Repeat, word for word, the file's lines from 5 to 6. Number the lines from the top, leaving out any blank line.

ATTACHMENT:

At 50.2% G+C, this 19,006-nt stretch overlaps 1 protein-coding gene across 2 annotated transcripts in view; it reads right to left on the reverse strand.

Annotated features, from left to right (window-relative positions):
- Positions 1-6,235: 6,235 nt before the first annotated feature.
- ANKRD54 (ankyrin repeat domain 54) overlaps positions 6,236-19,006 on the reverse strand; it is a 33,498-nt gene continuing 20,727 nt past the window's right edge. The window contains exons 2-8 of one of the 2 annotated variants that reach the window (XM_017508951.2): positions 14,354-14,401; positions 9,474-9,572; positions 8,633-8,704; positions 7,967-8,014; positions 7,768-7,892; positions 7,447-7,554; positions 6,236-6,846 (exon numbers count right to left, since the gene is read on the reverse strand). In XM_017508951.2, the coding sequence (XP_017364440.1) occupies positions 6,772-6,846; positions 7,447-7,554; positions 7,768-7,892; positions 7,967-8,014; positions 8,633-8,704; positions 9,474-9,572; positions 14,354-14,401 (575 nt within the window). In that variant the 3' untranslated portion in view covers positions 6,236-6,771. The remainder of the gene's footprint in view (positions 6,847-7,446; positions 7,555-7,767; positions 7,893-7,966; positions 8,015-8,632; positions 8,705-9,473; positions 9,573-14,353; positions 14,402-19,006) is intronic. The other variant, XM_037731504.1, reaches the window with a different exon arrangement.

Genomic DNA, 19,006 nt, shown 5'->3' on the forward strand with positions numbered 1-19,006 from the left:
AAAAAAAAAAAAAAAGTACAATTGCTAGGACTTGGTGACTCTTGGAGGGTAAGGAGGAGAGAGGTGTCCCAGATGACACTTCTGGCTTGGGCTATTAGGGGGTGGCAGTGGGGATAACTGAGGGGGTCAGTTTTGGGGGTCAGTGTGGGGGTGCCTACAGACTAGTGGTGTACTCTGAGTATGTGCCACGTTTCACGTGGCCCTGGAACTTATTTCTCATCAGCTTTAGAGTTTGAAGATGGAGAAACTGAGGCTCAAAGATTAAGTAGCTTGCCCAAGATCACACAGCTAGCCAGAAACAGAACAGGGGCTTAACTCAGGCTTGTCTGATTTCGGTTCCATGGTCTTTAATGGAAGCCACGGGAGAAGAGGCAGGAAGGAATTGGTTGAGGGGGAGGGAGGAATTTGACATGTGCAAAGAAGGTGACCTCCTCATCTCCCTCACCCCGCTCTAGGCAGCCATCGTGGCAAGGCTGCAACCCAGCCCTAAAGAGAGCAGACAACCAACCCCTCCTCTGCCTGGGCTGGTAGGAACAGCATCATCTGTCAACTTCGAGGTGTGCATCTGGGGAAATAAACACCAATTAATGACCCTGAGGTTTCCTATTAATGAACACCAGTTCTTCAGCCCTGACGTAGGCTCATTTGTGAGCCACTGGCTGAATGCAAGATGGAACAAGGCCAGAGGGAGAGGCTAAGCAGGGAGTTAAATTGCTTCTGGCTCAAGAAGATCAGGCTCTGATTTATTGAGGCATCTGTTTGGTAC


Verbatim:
Genomic DNA, 19,006 nt, shown 5'->3' on the forward strand with positions numbered 1-19,006 from the left:
AAAAAAAAAAAAAAAGTACAATTGCTAGGACTTGGTGACTCTTGGAGGGTAAGGAGGAGAGAGGTGTCCCAGATGACACTTCTGGCTTGGGCTATTAGGGGGTGGCAGTGGGGATAACTGAGGGGGTCAGTTTTGGGGGTCAGTGTGGGGGTGCCTACAGACTAGTGGTGTACTCTGAGTATGTGCCACGTTTCACGTGGCCCTGGAACTTATTTCTCATCAGCTTTAGAGTTTGAAGATGGAGAAACTGAGGCTCAAAGATTAAGTAGCTTGCCCAAGATCACACAGCTAGCCAGAAACAGAACAGGGGCTTAACTCAGGCTTGTCTGATTTCGGTTCCATGGTCTTTAATGGAAGCCACGGGAGAAGAGGCAGGAAGGAATTGGTTGAGGGGGAGGGAGGAATTTGACATGTGCAAAGAAGGTGACCTCCTCATCTCCCTCACCCCGCTCTAGGCAGCCATCGTGGCAAGGCTGCAACCCAGCCCTAAAGAGAGCAGACAACCAACCCCTCCTCTGCCTGGGCTGGTAGGAACAGCATCATCTGTCAACTTCGAGGTGTGCATCTGGGGAAATAAACACCAATTAATGACCCTGAGGTTTCCTATTAATGAACACCAGTTCTTCAGCCCTGACGTAGGCTCATTTGTGAGCCACTGGCTGAATGCAAGATGGAACAAGGCCAGAGGGAGAGGCTAAGCAGGGAGTTAAATTGCTTCTGGCTCAAGAAGATCAGGCTCTGATTTATTGAGGCATCTGTTTGGTAC